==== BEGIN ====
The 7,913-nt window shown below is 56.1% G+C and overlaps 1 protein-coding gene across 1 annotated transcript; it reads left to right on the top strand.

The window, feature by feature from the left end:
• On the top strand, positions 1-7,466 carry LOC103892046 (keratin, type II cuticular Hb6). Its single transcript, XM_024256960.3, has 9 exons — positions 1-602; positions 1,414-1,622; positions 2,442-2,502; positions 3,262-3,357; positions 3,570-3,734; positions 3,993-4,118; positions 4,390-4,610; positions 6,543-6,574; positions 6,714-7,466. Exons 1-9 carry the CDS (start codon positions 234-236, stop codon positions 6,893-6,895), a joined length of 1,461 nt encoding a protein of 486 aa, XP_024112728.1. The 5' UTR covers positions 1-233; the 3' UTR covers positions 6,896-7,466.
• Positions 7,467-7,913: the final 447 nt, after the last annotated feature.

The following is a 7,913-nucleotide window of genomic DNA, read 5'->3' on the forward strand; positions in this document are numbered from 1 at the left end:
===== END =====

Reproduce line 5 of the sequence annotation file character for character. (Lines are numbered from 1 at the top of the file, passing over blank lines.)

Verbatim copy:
The following is a 7,913-nucleotide window of genomic DNA, read 5'->3' on the forward strand; positions in this document are numbered from 1 at the left end: